Cheatahs – XOYO (19/01/2015)

My Bloody Valentine, Dinosaur Jr, Ride. It’s a strong selection of bands for the London formed four piece to be compared to. With early EP’s ‘Coarse’ and ‘SANS’ full of knock off J Mascas riffs, and latest LP ‘Mythologies’ mimicking the dreamy shoegaze feel of Loveless, they’ve showed glimmers of talent. It’s earned them a European tour, kicking off here in London.

Channelling the lethargic vibe reflected in their first two albums, Cheatahs look like they’d rather be anywhere else in world; uninterested and bored. Occasionally nodding along, they only address the crowd to flog their ‘limited edition’ merchandise.  It wouldn’t kill them to act like they give a shit, and would go a long way towards maintaining everyone’s focus.

The misty basement of XOYO does the band no favours. Despite signals to the mixing desk, they are inaudible, even after the 3 guitarist all gave singing a go. However, what they lack in vocals they make up in visuals. The light system, arguably the best at a venue this small in London, captures the mood and tone of each track perfectly, basking the band in an eerie red glow during “Sunne” and rapid strobes stressing the tempo for closer ‘Su-pra’.

The guitar driven older songs the band built their base on stand out the most. ‘Geographic’, off their debut album, showcases a punchy, catchy chorus that sparks some movement in the crowd. The moody, menacing chords of ‘In Flux’ rebound off the walls, soaking the audience.  ‘The Swan’ displays the dizzy peaks the band can reach. The dampened rock riff cuts through the fog, finally drawing the attention of every head in the room. Echoey, distorted guitars blend together to send a grungy wave over the sea of nodding heads, climaxing in a breathless finale. A truly spectacular song.

It’s the synth based reverb packed tracks off second album ‘Mythologies’ that let the show down. The spacey ‘Murasaki’ lacks energy; aside from distinctively average keyboard melody, there’s not much there. ‘Signs’, a sprawling mass of lazy drums, airy synth and lo-fi guitars, does the job and nothing more. It feels like they’ve tried to be creative but there’s no impact. They’re disorientating and unfortunately just dull.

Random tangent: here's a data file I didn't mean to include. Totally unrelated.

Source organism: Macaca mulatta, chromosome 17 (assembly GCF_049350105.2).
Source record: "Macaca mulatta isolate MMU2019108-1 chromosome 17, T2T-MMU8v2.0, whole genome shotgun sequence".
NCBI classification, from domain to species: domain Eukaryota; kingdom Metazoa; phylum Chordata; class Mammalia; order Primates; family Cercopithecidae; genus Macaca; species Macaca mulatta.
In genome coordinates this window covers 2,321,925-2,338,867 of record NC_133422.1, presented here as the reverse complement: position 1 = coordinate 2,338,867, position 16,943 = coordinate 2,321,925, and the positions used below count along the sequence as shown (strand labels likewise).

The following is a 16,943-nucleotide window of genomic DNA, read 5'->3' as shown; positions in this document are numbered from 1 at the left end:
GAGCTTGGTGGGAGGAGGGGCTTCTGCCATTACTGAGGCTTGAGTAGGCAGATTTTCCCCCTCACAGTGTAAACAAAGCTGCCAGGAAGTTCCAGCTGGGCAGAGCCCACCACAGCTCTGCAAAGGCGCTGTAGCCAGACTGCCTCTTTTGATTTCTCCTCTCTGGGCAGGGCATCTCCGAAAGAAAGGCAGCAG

They weren’t setting the world alight 4 years ago, but at least they displayed potential; more than can be said for their latest releases. It’s the quality riffs off SANS and their self-titled debut that truly stand out. As it stands, they’re a long way from moving up. They need more Dinosaur Jr, less My Bloody Valentine.

Hinds – Ace hotel, Shoreditch (11/01/2016)

You get the feeling Hinds won’t play a venue this small for a while. With a headline slot at the 1,500 capacity KOKO approaching next month as part of a world tour, their focus will be turned to bigger and better things; it’s definitely a step up. Tonight, however, it’s a sell-out launch party for the Spanish band’s debut ‘Leave Me Alone’ at the Ace hotel in Shoreditch, and the room is packed.

They gauge the buzzing atmosphere half an hour before kick off, diving excitedly into the crowd as if it’s the first gig they’ve ever played. Surprisingly, their first song is fairly toned down. Opening with the leisurely, moody track ‘Warning With The Curling’, written back in 2014 when they were still known as ‘Deers’, the crowd sways along, content. Ana takes over the vocals for this one, with Carlotta harmonising with the kazoo, and it’s an endearing start to the gig, although slightly tame.

Both Ana and Carlotta share the singing for most of the tracks on their debut. They began 4 years ago as a duo, covering Bob Dylan in their home town of Madrid, before composing the early songs as Deers in 2013. Best friend Ade and drummer Amber joined in early 2014 after the pair released a demo featuring fan favourites such as ‘Bamboo’, which initially granted them some commercial traction. 2 years on, they’ve finished their lo-fi garage pop first album, and there are no surprises they cite the likes of The Strokes and Mac DeMarco as their influences.

Visually, Hinds are a 4 piece all female Spanish outfit, with matching red guitars and top knots. They fit in easily with the alternative Shoreditch crowd, despite not sharing the native tongue. This is their second album launch party of the day; Hinds played Rough Trade East a few hours before, only a couple of hundred meters down the road. But for a band that played 16 shows in 4 days during their recent visit to the states, they’re not fazed. They seem genuinely happy to be on stage again.